Looking back on the last five decades, I have no major regrets. This doesn’t mean that I wouldn’t do anything differently. Of course I would do many things differently. There are times when I fantasize about riding a time machine back to 1987, and thwacking the 19-year-old version of myself on the head.

But there is a difference between looking back and saying, “Wow, what an idiot I was then!” and having deep, soul-piercing regrets about the past. Nor do I spend much time beating myself up over the wide knowledge and experience gap between 53 and 19. If I would have known better, I would have done better. Probably.

There is a lot more I could say, about loss, and mortality, and the importance of finding a spiritual compass for one’s life. But I have several writing projects on my plate, and I want to get them out into the world… while there is still time.

As noted above, at the age of 53, one no longer has the sense that time and life are virtually unlimited, barring major catastrophes—as most of us do at 19. At 53 there is still some sand in the hourglass; but there is a lot less sand than there used to be.

Music from the summer of ’88

It remains one of my missions here to remind readers (especially those too young to remember), that our culture wasn’t always as angry, self-destructive, and generally mucked up as it currently is.

Music often reflects the spirit of the times.  The summer of 1988 was a happy time. Ronald Reagan was in the White House, the US economy was booming, and the dominant mood was one of optimism. (You sure could use a bit of optimism nowadays, couldn’t you?)

In the summer of 1988, I was in college. During that summer, I worked as a bagger at Thriftway, a now defunct grocery store chain in the Cincinnati area. (I also did stints in produce and seafood, if you want to get technical about it.)

That was a summer of some great music. No protest music to speak of, just songs about falling in love, getting on a roll, or going for a drive with your girl (or guy) on a summer night. 

Below are some of my favorite songs from that long-ago summer of 1988. These are songs that take me back…and might take you back, too, if you were around then.

R.I.P. Dusty Hill

I am part of the MTV generation. I turned 14 in 1982, the year MTV took off.

ZZ Top’s breakout album, Eliminator, came out in 1983. The music on the album was certainly quite good, and has stood the test of time. I think it’s fair to say, though, that MTV was pivotal in ZZ Top’s breakout success. MTV, alas, was a highly visual medium.

And ZZ Top was a very visual band. The group also mastered the MTV format.

ZZ Top was known for its two frontmen, Dusty Hill and Billy Gibbons. With long flowing beards and fedoras, Hill and Gibbons were anachronisms even in the early 1980s. 

Dusty Hill passed away earlier this week, from undisclosed causes at the age of 72.

Requiescat in pace, Mr. Hill. You made some fine music, which brings back fond memories for millions of Gen Xers like me.

***

And now, in honor of Dusty Hill, my favorite ZZ Top video, for the song “Legs”.

Both the song and the video are everything the 1980s was, and the present decade is not: sensual, unashamed, and (most of all): fun

 

‘Major Tom (Coming Home)’ by Peter Schilling: 1980s rock moment

A handful of German musical acts made the US charts in the 1980s. Most of them were in the genre of new wave/synthpop.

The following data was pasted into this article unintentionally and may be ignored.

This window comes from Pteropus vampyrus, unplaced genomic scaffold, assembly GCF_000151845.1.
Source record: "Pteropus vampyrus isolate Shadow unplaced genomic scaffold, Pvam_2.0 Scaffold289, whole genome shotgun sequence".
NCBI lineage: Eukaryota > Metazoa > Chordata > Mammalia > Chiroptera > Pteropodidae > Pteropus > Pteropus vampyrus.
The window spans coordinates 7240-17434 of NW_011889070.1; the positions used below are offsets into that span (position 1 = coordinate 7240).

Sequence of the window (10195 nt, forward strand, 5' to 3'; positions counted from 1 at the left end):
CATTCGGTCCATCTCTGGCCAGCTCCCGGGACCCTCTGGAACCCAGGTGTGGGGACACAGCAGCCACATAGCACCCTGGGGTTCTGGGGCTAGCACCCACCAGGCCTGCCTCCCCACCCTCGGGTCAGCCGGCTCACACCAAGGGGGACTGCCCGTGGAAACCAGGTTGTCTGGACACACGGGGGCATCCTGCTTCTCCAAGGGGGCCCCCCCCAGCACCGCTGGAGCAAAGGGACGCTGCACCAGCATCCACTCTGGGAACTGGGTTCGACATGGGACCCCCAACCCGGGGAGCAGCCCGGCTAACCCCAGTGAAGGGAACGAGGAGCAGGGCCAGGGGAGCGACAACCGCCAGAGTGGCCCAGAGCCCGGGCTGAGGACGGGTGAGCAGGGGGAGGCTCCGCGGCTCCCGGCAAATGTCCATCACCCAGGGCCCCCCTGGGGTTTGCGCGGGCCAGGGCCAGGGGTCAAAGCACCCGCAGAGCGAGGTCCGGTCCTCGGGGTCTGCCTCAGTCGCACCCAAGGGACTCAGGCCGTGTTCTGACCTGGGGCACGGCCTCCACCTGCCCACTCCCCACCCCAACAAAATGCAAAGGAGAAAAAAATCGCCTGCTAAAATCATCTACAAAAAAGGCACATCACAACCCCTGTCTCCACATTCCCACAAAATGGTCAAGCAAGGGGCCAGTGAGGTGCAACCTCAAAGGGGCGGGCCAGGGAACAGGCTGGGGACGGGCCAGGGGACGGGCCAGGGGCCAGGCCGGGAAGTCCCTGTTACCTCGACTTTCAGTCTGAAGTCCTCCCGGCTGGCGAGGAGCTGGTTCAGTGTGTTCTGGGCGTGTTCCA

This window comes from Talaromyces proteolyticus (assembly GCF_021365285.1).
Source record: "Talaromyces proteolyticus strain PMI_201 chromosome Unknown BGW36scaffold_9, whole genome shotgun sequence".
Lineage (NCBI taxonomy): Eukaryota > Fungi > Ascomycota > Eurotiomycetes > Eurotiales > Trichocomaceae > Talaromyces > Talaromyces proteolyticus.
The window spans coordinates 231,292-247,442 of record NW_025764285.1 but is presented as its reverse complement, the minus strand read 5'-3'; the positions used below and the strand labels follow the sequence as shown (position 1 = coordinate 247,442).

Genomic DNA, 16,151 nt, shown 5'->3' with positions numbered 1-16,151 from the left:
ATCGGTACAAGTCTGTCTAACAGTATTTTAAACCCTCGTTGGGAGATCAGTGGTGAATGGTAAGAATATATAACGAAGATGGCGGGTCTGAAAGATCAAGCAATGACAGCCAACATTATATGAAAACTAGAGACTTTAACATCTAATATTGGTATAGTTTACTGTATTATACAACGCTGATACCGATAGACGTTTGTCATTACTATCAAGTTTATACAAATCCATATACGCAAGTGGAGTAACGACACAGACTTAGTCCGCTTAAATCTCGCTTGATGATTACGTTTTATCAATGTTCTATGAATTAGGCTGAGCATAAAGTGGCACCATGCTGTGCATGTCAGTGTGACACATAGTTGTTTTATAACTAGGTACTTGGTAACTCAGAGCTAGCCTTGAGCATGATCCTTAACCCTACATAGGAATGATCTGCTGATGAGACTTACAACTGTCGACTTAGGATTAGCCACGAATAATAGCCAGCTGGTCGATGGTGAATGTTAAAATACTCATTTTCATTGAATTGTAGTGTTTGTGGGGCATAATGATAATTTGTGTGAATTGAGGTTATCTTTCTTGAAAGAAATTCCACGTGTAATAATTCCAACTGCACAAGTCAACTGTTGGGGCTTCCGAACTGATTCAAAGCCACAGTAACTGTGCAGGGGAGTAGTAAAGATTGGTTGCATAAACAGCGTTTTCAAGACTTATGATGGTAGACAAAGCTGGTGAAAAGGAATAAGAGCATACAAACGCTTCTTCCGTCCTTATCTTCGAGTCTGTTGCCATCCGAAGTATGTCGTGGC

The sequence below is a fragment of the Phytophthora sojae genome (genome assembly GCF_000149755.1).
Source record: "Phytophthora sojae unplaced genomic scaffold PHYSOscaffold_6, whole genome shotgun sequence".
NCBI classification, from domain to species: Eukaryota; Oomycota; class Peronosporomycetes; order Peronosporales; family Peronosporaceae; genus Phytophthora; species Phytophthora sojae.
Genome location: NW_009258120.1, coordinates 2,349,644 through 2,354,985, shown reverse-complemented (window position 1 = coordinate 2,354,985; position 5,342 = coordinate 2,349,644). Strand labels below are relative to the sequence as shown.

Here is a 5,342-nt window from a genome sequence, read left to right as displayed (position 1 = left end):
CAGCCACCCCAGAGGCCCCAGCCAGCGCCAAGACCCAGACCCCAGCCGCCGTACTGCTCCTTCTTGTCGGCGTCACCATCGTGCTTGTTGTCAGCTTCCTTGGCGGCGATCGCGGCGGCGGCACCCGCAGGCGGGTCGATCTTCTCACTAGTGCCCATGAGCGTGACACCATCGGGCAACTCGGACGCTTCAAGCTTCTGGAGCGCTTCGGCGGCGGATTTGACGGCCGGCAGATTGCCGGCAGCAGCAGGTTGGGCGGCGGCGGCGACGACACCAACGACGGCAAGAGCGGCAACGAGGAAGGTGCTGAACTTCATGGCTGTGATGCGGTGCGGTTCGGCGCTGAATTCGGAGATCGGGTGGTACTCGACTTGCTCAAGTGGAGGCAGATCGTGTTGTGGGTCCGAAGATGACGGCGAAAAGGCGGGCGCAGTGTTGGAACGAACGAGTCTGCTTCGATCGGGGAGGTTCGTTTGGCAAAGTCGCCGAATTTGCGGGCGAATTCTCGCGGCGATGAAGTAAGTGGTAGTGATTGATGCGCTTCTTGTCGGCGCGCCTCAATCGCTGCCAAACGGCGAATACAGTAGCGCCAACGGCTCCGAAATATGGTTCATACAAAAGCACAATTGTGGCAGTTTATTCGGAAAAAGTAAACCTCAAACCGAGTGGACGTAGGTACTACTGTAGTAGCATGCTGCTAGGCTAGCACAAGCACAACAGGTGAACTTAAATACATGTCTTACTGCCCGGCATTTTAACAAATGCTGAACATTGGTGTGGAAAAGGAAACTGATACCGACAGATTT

Perhaps the best known was Nena, with her “99 Luftballons”. Then there was Falco, with “Amadeus”, in 1986. 

And then there was this guy: Peter Schilling. The above song, “Major Tom (Coming Home)” has been a bigger deal since the 1980s have been over, than it ever was during the 1980s. The song was used in the 1980s spy drama The Americans, and several other films about the last decade of the Cold War.

Honestly, I was very into music in those days, and I barely remember this song. It peaked at 14 on the US Billboard Hot 100 in 1983. I should remember it better. Perhaps the two FM pop/rock stations in Cincinnati weren’t very enthralled with it. (I do vaguely recall seeing the above video on MTV.)

That said, this is a song that captures a key part of the musical zeitgeist of the 1980s. Rock musicians in those days were not afraid of doing bombastic songs with overly ambitious themes. This was not only the over-the-top 1980s, it was also the Cold War. Thanks to Carl Sagan, there was a renewed interest in space, and the space shuttle was still a relative novelty.

That all came out in the music. Themes of space travel and nuclear war were therefore common, as well as all manner of futuristic themes.

***

‘Major Tom’ is a quirky, moody song, with a refrain that I find oddly captivating.

There is no love plot in this song, so far as I can tell. Nor can I tell you exactly what Peter Schilling was trying to say here. But I like the result.

Speaking of Peter Schilling: I understand that he has had a long, successful career in his native Germany. In the US, he is mostly known for this song. 

***

Note: Before someone emails me…Like all good music fans of the 1980s, I am aware of the Scorpions. But the Scorpions were not new wave. (They were heavy metal.) The Scorpions were the biggest German musical act of the 1980s; but they are in a completely separate category, and in a class by themselves. 

 

80s rock moment: REO Speedwagon

One of the great bands of my youth was REO Speedwagon. The band’s most commercially successful albums, Hi Infidelity (1980), Wheels Are Turnin’ (1985) and Life As We Know It (1987) were all released in my adolescent/teen years.